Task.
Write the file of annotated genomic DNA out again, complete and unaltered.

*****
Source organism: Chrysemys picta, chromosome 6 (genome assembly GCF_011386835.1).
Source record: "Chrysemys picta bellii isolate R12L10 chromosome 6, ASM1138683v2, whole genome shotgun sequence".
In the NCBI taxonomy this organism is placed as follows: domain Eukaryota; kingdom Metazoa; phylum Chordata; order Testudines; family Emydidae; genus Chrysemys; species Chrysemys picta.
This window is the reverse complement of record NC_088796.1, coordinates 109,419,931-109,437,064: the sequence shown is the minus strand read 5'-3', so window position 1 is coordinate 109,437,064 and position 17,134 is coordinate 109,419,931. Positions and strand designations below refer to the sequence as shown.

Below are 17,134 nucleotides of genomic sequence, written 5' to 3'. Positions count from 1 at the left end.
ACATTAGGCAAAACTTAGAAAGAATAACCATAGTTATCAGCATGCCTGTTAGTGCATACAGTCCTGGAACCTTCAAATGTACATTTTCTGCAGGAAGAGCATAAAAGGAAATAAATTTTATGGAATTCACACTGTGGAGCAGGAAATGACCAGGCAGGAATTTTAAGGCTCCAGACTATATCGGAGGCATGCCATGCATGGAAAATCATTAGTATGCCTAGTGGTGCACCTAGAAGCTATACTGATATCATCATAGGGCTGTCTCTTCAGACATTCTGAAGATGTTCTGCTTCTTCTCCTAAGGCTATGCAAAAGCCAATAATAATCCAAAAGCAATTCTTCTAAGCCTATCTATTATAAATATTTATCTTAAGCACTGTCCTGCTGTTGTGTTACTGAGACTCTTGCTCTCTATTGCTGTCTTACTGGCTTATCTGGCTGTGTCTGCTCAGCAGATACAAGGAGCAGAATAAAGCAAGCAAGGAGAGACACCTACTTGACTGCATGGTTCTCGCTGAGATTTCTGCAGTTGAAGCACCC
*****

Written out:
Source organism: Chrysemys picta, chromosome 6 (genome assembly GCF_011386835.1).
Source record: "Chrysemys picta bellii isolate R12L10 chromosome 6, ASM1138683v2, whole genome shotgun sequence".
In the NCBI taxonomy this organism is placed as follows: domain Eukaryota; kingdom Metazoa; phylum Chordata; order Testudines; family Emydidae; genus Chrysemys; species Chrysemys picta.
This window is the reverse complement of record NC_088796.1, coordinates 109,419,931-109,437,064: the sequence shown is the minus strand read 5'-3', so window position 1 is coordinate 109,437,064 and position 17,134 is coordinate 109,419,931. Positions and strand designations below refer to the sequence as shown.

Below are 17,134 nucleotides of genomic sequence, written 5' to 3'. Positions count from 1 at the left end.
ACATTAGGCAAAACTTAGAAAGAATAACCATAGTTATCAGCATGCCTGTTAGTGCATACAGTCCTGGAACCTTCAAATGTACATTTTCTGCAGGAAGAGCATAAAAGGAAATAAATTTTATGGAATTCACACTGTGGAGCAGGAAATGACCAGGCAGGAATTTTAAGGCTCCAGACTATATCGGAGGCATGCCATGCATGGAAAATCATTAGTATGCCTAGTGGTGCACCTAGAAGCTATACTGATATCATCATAGGGCTGTCTCTTCAGACATTCTGAAGATGTTCTGCTTCTTCTCCTAAGGCTATGCAAAAGCCAATAATAATCCAAAAGCAATTCTTCTAAGCCTATCTATTATAAATATTTATCTTAAGCACTGTCCTGCTGTTGTGTTACTGAGACTCTTGCTCTCTATTGCTGTCTTACTGGCTTATCTGGCTGTGTCTGCTCAGCAGATACAAGGAGCAGAATAAAGCAAGCAAGGAGAGACACCTACTTGACTGCATGGTTCTCGCTGAGATTTCTGCAGTTGAAGCACCC